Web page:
Secured RV loan rates are often lower for newer vehicles compared to older used ones. For unsecured loans, your rate will be heavily dependent on your credit score and could range from around 7% to 36%.

RV loan terms

Luxury RV lenders may offer secured loan terms for as long as 20 years, while you may be limited to a term of 10 years or less for older used campers and trailers. If you opt for a personal loan, you’re typically limited to terms between one and seven years.

Some lenders allow co-signers

If you’re having trouble qualifying for an RV loan on your own, adding a co-signer with good credit and a stable income could help you qualify. Just remember: Your co-signer is equally responsible for the monthly payments and will be forced to pick up the cost or take credit damage if you can’t make the payments.

Determining if an RV loan is right for you

A secured RV loan can be a good way to finance your coach, camper or trailer if the monthly payment is affordable, and you have the room in your budget to handle a long-term debt. It’s even more important to pick the right RV loan if you plan to live in your RV — a default could be like losing a home in a foreclosure.

If you’re buying a low-cost RV for occasional vacation use, a personal loan may be a better option. It may be easier to finance a smaller loan amount for a shorter term so you can pay your trailer off earlier and enjoy payment-free camping sooner rather than later. You may also want to consider renting an RV if you don’t plan to take it out more than once a year.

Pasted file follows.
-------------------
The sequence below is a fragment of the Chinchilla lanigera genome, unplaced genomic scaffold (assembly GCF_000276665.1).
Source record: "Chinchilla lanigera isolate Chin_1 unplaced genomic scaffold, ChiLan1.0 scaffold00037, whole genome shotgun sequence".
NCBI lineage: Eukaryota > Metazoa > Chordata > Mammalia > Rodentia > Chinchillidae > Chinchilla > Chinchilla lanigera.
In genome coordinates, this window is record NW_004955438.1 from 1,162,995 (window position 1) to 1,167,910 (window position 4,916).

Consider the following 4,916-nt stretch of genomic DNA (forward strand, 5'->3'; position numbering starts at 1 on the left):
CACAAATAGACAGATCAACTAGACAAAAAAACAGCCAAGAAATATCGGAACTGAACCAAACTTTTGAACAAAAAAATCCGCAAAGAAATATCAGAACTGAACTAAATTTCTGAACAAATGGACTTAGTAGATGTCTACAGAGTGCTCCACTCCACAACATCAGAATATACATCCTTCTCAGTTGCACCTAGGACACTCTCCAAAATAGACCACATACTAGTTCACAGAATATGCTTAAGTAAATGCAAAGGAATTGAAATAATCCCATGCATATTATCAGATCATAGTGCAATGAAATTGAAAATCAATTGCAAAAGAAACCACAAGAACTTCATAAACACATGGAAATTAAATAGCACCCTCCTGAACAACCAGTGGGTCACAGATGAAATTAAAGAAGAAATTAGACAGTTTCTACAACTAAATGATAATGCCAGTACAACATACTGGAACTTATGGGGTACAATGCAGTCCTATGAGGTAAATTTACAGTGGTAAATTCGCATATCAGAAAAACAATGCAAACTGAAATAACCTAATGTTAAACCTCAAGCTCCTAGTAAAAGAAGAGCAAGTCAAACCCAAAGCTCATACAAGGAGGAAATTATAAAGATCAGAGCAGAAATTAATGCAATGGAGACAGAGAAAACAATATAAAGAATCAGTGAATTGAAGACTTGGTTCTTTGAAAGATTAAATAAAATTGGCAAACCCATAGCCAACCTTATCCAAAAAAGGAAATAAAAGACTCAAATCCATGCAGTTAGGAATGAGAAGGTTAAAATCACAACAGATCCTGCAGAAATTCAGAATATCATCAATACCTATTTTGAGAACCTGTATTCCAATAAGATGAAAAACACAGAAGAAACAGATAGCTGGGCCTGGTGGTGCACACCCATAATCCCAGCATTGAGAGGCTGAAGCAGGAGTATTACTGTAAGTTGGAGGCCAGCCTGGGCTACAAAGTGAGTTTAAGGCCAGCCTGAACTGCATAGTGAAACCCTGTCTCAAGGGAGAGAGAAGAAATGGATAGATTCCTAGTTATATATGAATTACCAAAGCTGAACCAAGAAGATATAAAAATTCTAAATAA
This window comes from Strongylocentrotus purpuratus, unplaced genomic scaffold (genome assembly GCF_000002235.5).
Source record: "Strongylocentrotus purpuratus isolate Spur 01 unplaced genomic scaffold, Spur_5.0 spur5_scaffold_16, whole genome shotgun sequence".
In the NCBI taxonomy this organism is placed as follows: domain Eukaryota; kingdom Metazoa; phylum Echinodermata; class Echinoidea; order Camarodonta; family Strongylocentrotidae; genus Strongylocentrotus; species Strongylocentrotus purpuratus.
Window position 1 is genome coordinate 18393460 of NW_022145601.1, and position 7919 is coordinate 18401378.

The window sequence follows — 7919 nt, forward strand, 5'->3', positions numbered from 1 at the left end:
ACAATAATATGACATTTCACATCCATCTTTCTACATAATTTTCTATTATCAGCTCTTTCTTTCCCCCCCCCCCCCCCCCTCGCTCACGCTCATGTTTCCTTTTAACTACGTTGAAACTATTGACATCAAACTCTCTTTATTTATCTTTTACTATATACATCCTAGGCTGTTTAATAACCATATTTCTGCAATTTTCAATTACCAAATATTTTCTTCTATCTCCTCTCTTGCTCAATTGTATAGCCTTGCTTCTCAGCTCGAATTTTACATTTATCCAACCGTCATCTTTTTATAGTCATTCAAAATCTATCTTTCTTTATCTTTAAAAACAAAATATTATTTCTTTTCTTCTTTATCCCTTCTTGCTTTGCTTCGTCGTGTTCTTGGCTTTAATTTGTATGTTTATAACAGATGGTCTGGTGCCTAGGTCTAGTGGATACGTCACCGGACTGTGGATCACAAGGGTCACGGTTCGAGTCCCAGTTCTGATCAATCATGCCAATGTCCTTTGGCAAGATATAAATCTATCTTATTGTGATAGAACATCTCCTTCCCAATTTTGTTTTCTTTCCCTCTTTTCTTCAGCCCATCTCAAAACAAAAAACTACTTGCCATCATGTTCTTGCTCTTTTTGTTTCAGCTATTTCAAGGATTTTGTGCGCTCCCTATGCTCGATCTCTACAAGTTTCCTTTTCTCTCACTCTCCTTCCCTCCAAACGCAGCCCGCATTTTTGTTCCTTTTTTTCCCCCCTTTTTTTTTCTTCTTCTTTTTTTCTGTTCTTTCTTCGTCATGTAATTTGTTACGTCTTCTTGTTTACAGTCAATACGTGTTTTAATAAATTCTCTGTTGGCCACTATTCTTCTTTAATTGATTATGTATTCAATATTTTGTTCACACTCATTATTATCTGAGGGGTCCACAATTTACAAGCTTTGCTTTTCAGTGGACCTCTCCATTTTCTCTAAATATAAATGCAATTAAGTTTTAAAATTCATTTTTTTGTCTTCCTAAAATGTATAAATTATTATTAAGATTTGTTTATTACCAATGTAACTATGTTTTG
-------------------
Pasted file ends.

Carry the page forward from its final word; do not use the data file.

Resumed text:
Where to get an RV loan

Several types of lenders provide RV loans. The best place for you to get one from will depend on where you have existing accounts, how much you want to borrow and what you qualify for.

—Banks. Banks can offer RV loans, and if you have an existing relationship with one, you might qualify for an interest rate discount.

—Credit unions. Many credit unions offer RV loans, and rates are often lower than traditional banks since they are member-owned not-for-profit institutions.

—Online lenders. Online lenders typically offer RV loans with fast funding — some lenders can send your funds as soon as the same or next business day.

—RV dealerships. Check for in-house financing or financing through a partner lender if you’re buying from an RV dealer.